I spent the last week at the 10th LISA Symposium in Gainesville, Florida. The general mood of the conference was one of impatience—the European Space Agency will launch LISA Pathfinder next year, and it has formally approved a large mission (very probably eLISA) to detect low-frequency gravitational waves in space, but with a distant launch date of 2034. Space-based GWs are still a priority for NASA, but for the moment we don't have any concrete plans to join Europe or to fly our own mission. Personally, I have been doing no LISA-related work since last summer, a definite break after dedicating more than ten years to this mission; I attended the conference as a LIGO representative, giving a presentation about the up-and-coming LIGO Open Science Center (more about this soon).
Since the space-based gravitational-wave detection program has receded well into the future, and since the ground-based observatories are currently not taking data while they are being upgraded, I've being devoting more and more of time to the effort to detect GWs using pulsar-timing data. I'm very lucky to be aided in this work by my amazing postdocs Sarah Vigeland and Rutger van Haasteren, and by my colleagues Curt Cutler, Joe Lazio, Walid Majid, and Sarah Burke-Spolaor at JPL and Caltech. My last two papers to see the light (of arXiv) are indeed about pulsar timing.
It seems that I have been getting new papers out faster than I could blog about them, so let me catch up with this post. The first is a LIGO paper, the second may be my last LISA paper for a while, and the third is about the statistical theory of extracting information from gravitational-wave signals. All three will be published in 2013, and all three are... good stuff.
An excerpt from the Sep 24, 2012 performance of Andrea Centazzo and Michele's "Einstein's Cosmic Messengers", presented at the Jet Propulsion Laboratory to my fellow NASA scientists and engineers. The video includes my introduction and one of the music segments. See on video page.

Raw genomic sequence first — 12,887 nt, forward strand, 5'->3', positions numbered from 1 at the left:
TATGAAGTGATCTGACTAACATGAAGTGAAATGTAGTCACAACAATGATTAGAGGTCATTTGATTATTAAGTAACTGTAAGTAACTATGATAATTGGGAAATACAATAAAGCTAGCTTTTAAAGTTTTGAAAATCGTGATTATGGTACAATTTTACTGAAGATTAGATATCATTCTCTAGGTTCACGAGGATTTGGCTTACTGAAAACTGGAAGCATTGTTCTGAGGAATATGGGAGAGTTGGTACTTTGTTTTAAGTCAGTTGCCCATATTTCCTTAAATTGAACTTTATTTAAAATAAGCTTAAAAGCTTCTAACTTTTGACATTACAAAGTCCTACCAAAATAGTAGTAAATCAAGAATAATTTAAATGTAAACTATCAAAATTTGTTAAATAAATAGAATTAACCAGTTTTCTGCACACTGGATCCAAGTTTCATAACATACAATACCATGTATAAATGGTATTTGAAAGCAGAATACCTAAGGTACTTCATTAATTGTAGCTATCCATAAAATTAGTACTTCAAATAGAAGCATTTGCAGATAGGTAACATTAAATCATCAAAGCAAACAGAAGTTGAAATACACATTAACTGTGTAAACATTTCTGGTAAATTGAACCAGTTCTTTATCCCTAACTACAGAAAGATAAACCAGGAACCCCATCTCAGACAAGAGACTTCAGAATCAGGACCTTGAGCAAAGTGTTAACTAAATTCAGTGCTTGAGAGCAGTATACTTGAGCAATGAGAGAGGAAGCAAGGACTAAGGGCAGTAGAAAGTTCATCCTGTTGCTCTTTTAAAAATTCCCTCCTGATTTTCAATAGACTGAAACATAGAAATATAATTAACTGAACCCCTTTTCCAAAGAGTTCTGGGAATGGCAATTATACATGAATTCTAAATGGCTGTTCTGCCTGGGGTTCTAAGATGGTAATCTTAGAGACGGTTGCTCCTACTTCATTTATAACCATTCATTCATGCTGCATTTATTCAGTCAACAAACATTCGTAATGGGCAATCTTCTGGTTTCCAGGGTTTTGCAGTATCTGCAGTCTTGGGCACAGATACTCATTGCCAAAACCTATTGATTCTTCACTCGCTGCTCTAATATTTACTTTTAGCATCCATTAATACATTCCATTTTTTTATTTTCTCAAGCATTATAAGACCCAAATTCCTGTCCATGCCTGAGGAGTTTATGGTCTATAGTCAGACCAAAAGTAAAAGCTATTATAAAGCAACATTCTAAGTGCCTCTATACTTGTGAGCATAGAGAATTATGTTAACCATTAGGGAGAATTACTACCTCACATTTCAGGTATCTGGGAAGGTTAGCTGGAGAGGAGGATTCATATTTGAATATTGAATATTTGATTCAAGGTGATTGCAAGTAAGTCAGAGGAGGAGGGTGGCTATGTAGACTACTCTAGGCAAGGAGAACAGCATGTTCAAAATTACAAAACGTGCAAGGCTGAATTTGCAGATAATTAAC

I wanted to celebrate my birthday by posting a new preprint on the arXiv, but JPL wanted to make sure first that I wasn't giving away any big secrets (really), so I am a few days late. Nevertheless, I am happy that it's out now, and I think that it carries a useful result. Let me see if I can tell you briefly about it in this blog post. (That would be a nice tradition to start, wouldn't it?)
Today marks the debut of the new version of vallis.org. I loved the old design of connected boxes with a yellow background, but it was time for new. Most of the old content should have survived through the transition at the same URL. Please let me know if you're missing anything, or if anything looks strange.
The new website is carefully handcoded in HTML5/CSS, on the basis of Twitter Bootstrap, and it is generated by a custom static-site engine using Jinja2 templates. jQuery provides a little interactivity.
My own 1905.
Not quite, but I submitted three papers in January: a methods paper on computing the sensitivity of space based detectors (with Chad Galley), a long Astrophys. J. paper on GWs from Galactic binaries (with Samaya Nissanke, Tom Prince, and Gijs Nelemans), and a compressed version of the eLISA science case (with a bunch of other people, but the paper is my compilation and my lovechild). Now the question is how to keep this up...
Here's the video and slides of two seminars that I gave on my... Canadian tour of PI and CITA: "How Good is good enough for Gravitational-wave Templates?" (Nov 28, also a local mirror) and "Space-based gravitational-wave astronomy in the next decade, with a coda of statistics" (Dec 1).
The Oct 22 performance of Einstein's Cosmic Messengers was shot by rising film-makers Roberto Canuto and Xu Xiaoxi, and a live DVD is now available. Here's a short documentary feature about gravitational waves that I produced and that includes interviews with Andrea, with LIGO Executive Director Jay Marx, and with me. You may also be interested in the 30-min panel discussion that followed the concert, featuring K C Cole, Elena Pierpaoli, Andrea, and me. See all in my video page.
My contribution on gravitational waves is published in the Pars Foundation's Findings on Elasticity, which features "the work of 50 artists and scientists who shape the way we look at the world today [...] their findings range from the quirky, humorous and beautiful to the mind-bogglingly complex and disturbing."